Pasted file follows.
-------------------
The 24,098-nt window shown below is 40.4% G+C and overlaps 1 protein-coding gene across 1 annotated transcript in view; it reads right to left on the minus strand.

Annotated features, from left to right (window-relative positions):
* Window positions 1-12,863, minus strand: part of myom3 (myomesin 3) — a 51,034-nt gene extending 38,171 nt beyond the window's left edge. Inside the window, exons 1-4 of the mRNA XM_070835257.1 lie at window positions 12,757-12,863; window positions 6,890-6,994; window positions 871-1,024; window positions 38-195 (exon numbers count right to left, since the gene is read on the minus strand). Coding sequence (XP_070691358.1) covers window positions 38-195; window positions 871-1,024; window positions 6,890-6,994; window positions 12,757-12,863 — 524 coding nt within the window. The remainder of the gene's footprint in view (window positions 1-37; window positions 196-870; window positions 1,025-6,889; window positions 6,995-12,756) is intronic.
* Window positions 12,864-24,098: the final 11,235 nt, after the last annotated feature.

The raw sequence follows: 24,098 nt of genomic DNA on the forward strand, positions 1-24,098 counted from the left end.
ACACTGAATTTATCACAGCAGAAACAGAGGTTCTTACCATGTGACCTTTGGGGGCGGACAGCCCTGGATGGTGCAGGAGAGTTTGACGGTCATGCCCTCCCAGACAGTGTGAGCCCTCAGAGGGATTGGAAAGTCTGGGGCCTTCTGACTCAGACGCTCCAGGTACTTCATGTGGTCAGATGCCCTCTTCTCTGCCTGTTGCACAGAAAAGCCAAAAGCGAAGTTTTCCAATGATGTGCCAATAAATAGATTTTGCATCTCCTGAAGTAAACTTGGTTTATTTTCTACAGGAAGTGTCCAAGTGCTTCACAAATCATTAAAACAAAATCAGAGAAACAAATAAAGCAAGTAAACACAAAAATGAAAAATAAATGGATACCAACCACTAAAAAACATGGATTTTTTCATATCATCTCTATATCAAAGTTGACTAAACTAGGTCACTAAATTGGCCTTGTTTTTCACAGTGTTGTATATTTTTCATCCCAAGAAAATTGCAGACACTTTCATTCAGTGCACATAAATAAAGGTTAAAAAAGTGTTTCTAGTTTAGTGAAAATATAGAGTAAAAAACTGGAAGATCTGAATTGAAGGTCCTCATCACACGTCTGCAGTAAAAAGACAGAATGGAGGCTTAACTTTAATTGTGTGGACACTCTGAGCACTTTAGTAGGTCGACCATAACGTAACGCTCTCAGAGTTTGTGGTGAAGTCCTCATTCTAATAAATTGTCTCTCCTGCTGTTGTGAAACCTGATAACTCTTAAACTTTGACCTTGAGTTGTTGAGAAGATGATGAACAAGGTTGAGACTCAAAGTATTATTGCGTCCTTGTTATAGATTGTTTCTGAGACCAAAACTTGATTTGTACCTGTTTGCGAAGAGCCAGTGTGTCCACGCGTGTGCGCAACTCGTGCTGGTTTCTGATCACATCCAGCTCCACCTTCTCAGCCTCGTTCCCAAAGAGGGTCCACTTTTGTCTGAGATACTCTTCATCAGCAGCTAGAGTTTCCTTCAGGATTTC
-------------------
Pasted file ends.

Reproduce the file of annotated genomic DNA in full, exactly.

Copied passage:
The 24,098-nt window shown below is 40.4% G+C and overlaps 1 protein-coding gene across 1 annotated transcript in view; it reads right to left on the minus strand.

Annotated features, from left to right (window-relative positions):
* Window positions 1-12,863, minus strand: part of myom3 (myomesin 3) — a 51,034-nt gene extending 38,171 nt beyond the window's left edge. Inside the window, exons 1-4 of the mRNA XM_070835257.1 lie at window positions 12,757-12,863; window positions 6,890-6,994; window positions 871-1,024; window positions 38-195 (exon numbers count right to left, since the gene is read on the minus strand). Coding sequence (XP_070691358.1) covers window positions 38-195; window positions 871-1,024; window positions 6,890-6,994; window positions 12,757-12,863 — 524 coding nt within the window. The remainder of the gene's footprint in view (window positions 1-37; window positions 196-870; window positions 1,025-6,889; window positions 6,995-12,756) is intronic.
* Window positions 12,864-24,098: the final 11,235 nt, after the last annotated feature.

The raw sequence follows: 24,098 nt of genomic DNA on the forward strand, positions 1-24,098 counted from the left end.
ACACTGAATTTATCACAGCAGAAACAGAGGTTCTTACCATGTGACCTTTGGGGGCGGACAGCCCTGGATGGTGCAGGAGAGTTTGACGGTCATGCCCTCCCAGACAGTGTGAGCCCTCAGAGGGATTGGAAAGTCTGGGGCCTTCTGACTCAGACGCTCCAGGTACTTCATGTGGTCAGATGCCCTCTTCTCTGCCTGTTGCACAGAAAAGCCAAAAGCGAAGTTTTCCAATGATGTGCCAATAAATAGATTTTGCATCTCCTGAAGTAAACTTGGTTTATTTTCTACAGGAAGTGTCCAAGTGCTTCACAAATCATTAAAACAAAATCAGAGAAACAAATAAAGCAAGTAAACACAAAAATGAAAAATAAATGGATACCAACCACTAAAAAACATGGATTTTTTCATATCATCTCTATATCAAAGTTGACTAAACTAGGTCACTAAATTGGCCTTGTTTTTCACAGTGTTGTATATTTTTCATCCCAAGAAAATTGCAGACACTTTCATTCAGTGCACATAAATAAAGGTTAAAAAAGTGTTTCTAGTTTAGTGAAAATATAGAGTAAAAAACTGGAAGATCTGAATTGAAGGTCCTCATCACACGTCTGCAGTAAAAAGACAGAATGGAGGCTTAACTTTAATTGTGTGGACACTCTGAGCACTTTAGTAGGTCGACCATAACGTAACGCTCTCAGAGTTTGTGGTGAAGTCCTCATTCTAATAAATTGTCTCTCCTGCTGTTGTGAAACCTGATAACTCTTAAACTTTGACCTTGAGTTGTTGAGAAGATGATGAACAAGGTTGAGACTCAAAGTATTATTGCGTCCTTGTTATAGATTGTTTCTGAGACCAAAACTTGATTTGTACCTGTTTGCGAAGAGCCAGTGTGTCCACGCGTGTGCGCAACTCGTGCTGGTTTCTGATCACATCCAGCTCCACCTTCTCAGCCTCGTTCCCAAAGAGGGTCCACTTTTGTCTGAGATACTCTTCATCAGCAGCTAGAGTTTCCTTCAGGATTTC